Imagine a baby waking at night and being soothed not by a loving adult, but by a device equipped with a camera, microphone, and speaker. As the baby grows, she begins to form an attachment to her “digital nanny.” For years, she plays with, talks to, and confides in it – all under the watchful eyes of the manufacturer and its retail partners.  This isn’t dystopian fiction. It’s Mattel’s vision of Aristotle, an always-on, artificially intelligent device for kids that the company planned to release in 2018.  But before that could happen, CCFC took action. We organized privacy and child development experts to explain how Aristotle threatened children’s wellbeing. We helped legislators ask Mattel pointed questions about how it would use kids’...
You did it! On October 4, Mattel announced it will not release Aristotle, an AI device for babies and children. Mattel’s announcement came just two days after CCFC and The Story of Stuff Project sent the company more than 20,000 petition signatures urging them to shelve the device. Aristotle was an always-on "smart home" device like Amazon Echo, designed specifically for kids: starting from birth, it would track children's eating, sleeping, and play. It would have given Mattel and its corporate partners around-the-clock access to kids' most private moments. Mattel boasted that Aristotle could soothe a crying baby, and they hoped children would form close emotional ties with the data-gathering robot. We...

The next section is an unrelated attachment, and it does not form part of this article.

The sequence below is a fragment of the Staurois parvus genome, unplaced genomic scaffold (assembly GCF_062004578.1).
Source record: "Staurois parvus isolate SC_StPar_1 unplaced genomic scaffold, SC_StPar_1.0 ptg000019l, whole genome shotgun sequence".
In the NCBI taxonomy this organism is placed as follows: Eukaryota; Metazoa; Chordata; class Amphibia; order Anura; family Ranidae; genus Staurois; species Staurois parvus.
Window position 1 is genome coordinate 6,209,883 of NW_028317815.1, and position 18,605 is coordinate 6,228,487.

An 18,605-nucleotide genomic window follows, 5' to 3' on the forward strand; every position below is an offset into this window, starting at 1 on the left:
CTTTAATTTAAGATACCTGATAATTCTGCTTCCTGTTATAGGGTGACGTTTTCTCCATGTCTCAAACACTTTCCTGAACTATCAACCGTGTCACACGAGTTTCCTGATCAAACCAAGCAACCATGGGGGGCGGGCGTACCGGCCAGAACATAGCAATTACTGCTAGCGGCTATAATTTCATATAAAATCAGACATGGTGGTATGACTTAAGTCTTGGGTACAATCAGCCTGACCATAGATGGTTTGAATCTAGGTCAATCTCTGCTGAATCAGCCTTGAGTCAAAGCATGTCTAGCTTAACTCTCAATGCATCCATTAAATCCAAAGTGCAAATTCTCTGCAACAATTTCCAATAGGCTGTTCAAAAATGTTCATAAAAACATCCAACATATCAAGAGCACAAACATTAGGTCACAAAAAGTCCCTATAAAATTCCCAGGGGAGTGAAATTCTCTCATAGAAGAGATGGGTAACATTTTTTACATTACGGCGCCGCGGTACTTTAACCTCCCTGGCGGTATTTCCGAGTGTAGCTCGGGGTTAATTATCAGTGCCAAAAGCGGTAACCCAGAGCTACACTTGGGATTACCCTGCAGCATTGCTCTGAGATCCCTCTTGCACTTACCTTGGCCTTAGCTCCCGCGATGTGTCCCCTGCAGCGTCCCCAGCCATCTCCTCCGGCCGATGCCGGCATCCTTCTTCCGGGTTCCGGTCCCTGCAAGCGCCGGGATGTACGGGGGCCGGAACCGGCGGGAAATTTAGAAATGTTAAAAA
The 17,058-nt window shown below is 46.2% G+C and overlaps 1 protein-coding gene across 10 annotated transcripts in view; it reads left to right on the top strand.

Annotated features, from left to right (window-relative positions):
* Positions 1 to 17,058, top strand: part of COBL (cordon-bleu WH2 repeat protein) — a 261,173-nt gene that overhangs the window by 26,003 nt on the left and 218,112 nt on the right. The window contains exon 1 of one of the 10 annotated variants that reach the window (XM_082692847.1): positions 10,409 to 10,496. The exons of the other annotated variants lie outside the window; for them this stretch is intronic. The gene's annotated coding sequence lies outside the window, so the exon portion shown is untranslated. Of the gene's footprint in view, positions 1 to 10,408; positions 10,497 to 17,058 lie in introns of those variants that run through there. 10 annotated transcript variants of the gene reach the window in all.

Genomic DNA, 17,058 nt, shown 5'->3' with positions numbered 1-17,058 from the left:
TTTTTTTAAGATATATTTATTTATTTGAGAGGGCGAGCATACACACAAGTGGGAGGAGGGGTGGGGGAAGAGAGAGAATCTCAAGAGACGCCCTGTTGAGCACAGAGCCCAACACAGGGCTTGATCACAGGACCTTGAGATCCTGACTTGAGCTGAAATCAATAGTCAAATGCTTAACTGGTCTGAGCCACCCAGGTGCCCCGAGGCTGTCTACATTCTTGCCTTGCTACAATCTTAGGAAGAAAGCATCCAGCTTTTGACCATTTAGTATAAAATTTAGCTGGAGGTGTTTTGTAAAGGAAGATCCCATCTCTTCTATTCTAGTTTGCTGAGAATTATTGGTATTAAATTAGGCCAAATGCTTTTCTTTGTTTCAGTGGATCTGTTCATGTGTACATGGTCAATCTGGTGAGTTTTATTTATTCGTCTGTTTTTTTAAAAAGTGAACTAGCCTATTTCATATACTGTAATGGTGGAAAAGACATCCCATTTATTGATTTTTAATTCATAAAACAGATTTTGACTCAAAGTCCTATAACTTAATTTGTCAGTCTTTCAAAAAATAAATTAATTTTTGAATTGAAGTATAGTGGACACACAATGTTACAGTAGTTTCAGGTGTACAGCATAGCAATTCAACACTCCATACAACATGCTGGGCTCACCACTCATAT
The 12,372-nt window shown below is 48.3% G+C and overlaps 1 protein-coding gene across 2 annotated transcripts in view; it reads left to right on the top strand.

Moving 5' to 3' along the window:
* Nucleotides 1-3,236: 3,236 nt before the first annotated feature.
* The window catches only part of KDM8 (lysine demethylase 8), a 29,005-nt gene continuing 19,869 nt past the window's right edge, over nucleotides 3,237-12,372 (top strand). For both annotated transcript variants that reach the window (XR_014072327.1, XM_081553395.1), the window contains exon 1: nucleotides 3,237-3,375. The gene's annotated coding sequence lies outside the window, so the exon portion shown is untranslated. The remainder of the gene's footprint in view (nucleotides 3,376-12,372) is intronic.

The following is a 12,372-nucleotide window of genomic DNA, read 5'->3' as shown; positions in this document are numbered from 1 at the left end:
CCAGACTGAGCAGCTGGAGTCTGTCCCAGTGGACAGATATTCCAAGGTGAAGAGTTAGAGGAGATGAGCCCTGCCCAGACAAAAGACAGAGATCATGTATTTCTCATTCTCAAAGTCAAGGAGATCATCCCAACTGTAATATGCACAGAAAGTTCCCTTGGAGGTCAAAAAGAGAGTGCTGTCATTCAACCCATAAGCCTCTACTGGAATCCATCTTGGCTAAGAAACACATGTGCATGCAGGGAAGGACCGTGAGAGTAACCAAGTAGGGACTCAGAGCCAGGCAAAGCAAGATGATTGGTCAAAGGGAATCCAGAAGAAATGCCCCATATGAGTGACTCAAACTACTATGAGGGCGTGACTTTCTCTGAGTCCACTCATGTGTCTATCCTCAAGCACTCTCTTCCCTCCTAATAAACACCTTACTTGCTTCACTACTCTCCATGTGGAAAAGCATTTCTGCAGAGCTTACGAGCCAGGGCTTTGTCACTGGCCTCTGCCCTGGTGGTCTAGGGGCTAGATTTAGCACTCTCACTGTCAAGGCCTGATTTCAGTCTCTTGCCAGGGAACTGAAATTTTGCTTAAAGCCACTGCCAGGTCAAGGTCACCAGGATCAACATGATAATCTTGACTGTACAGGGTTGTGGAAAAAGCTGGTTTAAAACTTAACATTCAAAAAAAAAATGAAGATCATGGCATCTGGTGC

We are thrilled to announce the launch of our newest initiative: The Children’s Screen Time Action Network! We know that far too many kids are spending far too much time with digital devices, and that excessive screen time undermines children’s wellbeing and exposes them to harmful marketing. We’ve heard from countless teachers, pediatricians, librarians, psychologists, early childhood professionals, and other practitioners who see every day how screens are interfering with kids’ healthy development. They’re ready to move beyond diagnosing the problem and start working together to create solutions. We built the Children’s Screen Time Action Network with and for these professionals. Guided by an Advisory Board of child...